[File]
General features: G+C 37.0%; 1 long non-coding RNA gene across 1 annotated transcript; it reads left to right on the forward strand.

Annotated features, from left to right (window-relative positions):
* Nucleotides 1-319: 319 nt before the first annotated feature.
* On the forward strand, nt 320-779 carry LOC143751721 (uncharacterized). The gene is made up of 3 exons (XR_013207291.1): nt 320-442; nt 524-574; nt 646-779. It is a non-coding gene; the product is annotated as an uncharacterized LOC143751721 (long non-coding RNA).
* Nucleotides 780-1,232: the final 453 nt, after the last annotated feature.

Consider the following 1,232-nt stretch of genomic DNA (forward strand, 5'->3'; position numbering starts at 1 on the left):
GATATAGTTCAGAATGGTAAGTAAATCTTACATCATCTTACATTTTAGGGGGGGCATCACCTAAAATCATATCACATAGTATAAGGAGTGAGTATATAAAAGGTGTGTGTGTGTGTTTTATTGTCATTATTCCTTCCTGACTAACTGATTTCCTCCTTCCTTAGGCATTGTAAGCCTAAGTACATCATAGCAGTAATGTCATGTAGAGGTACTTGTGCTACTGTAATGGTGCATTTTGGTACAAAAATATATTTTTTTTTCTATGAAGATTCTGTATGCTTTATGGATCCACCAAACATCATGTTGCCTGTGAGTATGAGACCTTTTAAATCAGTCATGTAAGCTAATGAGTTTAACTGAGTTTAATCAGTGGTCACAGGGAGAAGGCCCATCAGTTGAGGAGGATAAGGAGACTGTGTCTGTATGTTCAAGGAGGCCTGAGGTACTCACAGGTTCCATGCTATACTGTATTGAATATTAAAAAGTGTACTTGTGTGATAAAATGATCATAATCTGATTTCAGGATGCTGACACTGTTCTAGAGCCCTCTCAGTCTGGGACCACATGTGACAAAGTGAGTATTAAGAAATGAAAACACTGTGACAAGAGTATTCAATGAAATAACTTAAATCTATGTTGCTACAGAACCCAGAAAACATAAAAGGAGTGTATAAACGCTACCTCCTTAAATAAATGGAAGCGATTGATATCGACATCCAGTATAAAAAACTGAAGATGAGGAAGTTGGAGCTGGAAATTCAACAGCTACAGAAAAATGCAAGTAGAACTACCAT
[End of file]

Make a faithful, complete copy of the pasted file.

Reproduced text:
General features: G+C 37.0%; 1 long non-coding RNA gene across 1 annotated transcript; it reads left to right on the forward strand.

Annotated features, from left to right (window-relative positions):
* Nucleotides 1-319: 319 nt before the first annotated feature.
* On the forward strand, nt 320-779 carry LOC143751721 (uncharacterized). The gene is made up of 3 exons (XR_013207291.1): nt 320-442; nt 524-574; nt 646-779. It is a non-coding gene; the product is annotated as an uncharacterized LOC143751721 (long non-coding RNA).
* Nucleotides 780-1,232: the final 453 nt, after the last annotated feature.

Consider the following 1,232-nt stretch of genomic DNA (forward strand, 5'->3'; position numbering starts at 1 on the left):
GATATAGTTCAGAATGGTAAGTAAATCTTACATCATCTTACATTTTAGGGGGGGCATCACCTAAAATCATATCACATAGTATAAGGAGTGAGTATATAAAAGGTGTGTGTGTGTGTTTTATTGTCATTATTCCTTCCTGACTAACTGATTTCCTCCTTCCTTAGGCATTGTAAGCCTAAGTACATCATAGCAGTAATGTCATGTAGAGGTACTTGTGCTACTGTAATGGTGCATTTTGGTACAAAAATATATTTTTTTTTCTATGAAGATTCTGTATGCTTTATGGATCCACCAAACATCATGTTGCCTGTGAGTATGAGACCTTTTAAATCAGTCATGTAAGCTAATGAGTTTAACTGAGTTTAATCAGTGGTCACAGGGAGAAGGCCCATCAGTTGAGGAGGATAAGGAGACTGTGTCTGTATGTTCAAGGAGGCCTGAGGTACTCACAGGTTCCATGCTATACTGTATTGAATATTAAAAAGTGTACTTGTGTGATAAAATGATCATAATCTGATTTCAGGATGCTGACACTGTTCTAGAGCCCTCTCAGTCTGGGACCACATGTGACAAAGTGAGTATTAAGAAATGAAAACACTGTGACAAGAGTATTCAATGAAATAACTTAAATCTATGTTGCTACAGAACCCAGAAAACATAAAAGGAGTGTATAAACGCTACCTCCTTAAATAAATGGAAGCGATTGATATCGACATCCAGTATAAAAAACTGAAGATGAGGAAGTTGGAGCTGGAAATTCAACAGCTACAGAAAAATGCAAGTAGAACTACCAT